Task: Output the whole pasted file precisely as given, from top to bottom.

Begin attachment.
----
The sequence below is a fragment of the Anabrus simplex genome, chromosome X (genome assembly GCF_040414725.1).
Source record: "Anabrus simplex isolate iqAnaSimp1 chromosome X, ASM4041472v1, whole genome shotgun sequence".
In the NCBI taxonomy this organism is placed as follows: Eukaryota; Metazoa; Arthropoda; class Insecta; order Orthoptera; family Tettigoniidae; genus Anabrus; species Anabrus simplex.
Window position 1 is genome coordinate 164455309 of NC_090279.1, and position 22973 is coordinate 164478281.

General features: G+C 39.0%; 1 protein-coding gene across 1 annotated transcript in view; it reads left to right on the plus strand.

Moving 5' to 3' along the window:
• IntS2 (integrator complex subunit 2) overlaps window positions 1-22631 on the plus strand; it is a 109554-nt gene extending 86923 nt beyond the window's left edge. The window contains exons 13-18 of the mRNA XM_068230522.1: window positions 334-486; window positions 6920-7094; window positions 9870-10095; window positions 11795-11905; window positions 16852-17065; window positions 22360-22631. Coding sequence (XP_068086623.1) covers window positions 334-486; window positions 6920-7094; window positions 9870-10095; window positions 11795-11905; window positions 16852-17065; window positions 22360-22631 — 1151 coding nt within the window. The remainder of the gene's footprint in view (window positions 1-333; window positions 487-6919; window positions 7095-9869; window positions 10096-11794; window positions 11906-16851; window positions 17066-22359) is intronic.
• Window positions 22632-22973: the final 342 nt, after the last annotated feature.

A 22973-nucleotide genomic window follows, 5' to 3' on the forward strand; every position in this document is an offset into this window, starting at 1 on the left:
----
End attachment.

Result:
The sequence below is a fragment of the Anabrus simplex genome, chromosome X (genome assembly GCF_040414725.1).
Source record: "Anabrus simplex isolate iqAnaSimp1 chromosome X, ASM4041472v1, whole genome shotgun sequence".
In the NCBI taxonomy this organism is placed as follows: Eukaryota; Metazoa; Arthropoda; class Insecta; order Orthoptera; family Tettigoniidae; genus Anabrus; species Anabrus simplex.
Window position 1 is genome coordinate 164455309 of NC_090279.1, and position 22973 is coordinate 164478281.

General features: G+C 39.0%; 1 protein-coding gene across 1 annotated transcript in view; it reads left to right on the plus strand.

Moving 5' to 3' along the window:
• IntS2 (integrator complex subunit 2) overlaps window positions 1-22631 on the plus strand; it is a 109554-nt gene extending 86923 nt beyond the window's left edge. The window contains exons 13-18 of the mRNA XM_068230522.1: window positions 334-486; window positions 6920-7094; window positions 9870-10095; window positions 11795-11905; window positions 16852-17065; window positions 22360-22631. Coding sequence (XP_068086623.1) covers window positions 334-486; window positions 6920-7094; window positions 9870-10095; window positions 11795-11905; window positions 16852-17065; window positions 22360-22631 — 1151 coding nt within the window. The remainder of the gene's footprint in view (window positions 1-333; window positions 487-6919; window positions 7095-9869; window positions 10096-11794; window positions 11906-16851; window positions 17066-22359) is intronic.
• Window positions 22632-22973: the final 342 nt, after the last annotated feature.

A 22973-nucleotide genomic window follows, 5' to 3' on the forward strand; every position in this document is an offset into this window, starting at 1 on the left: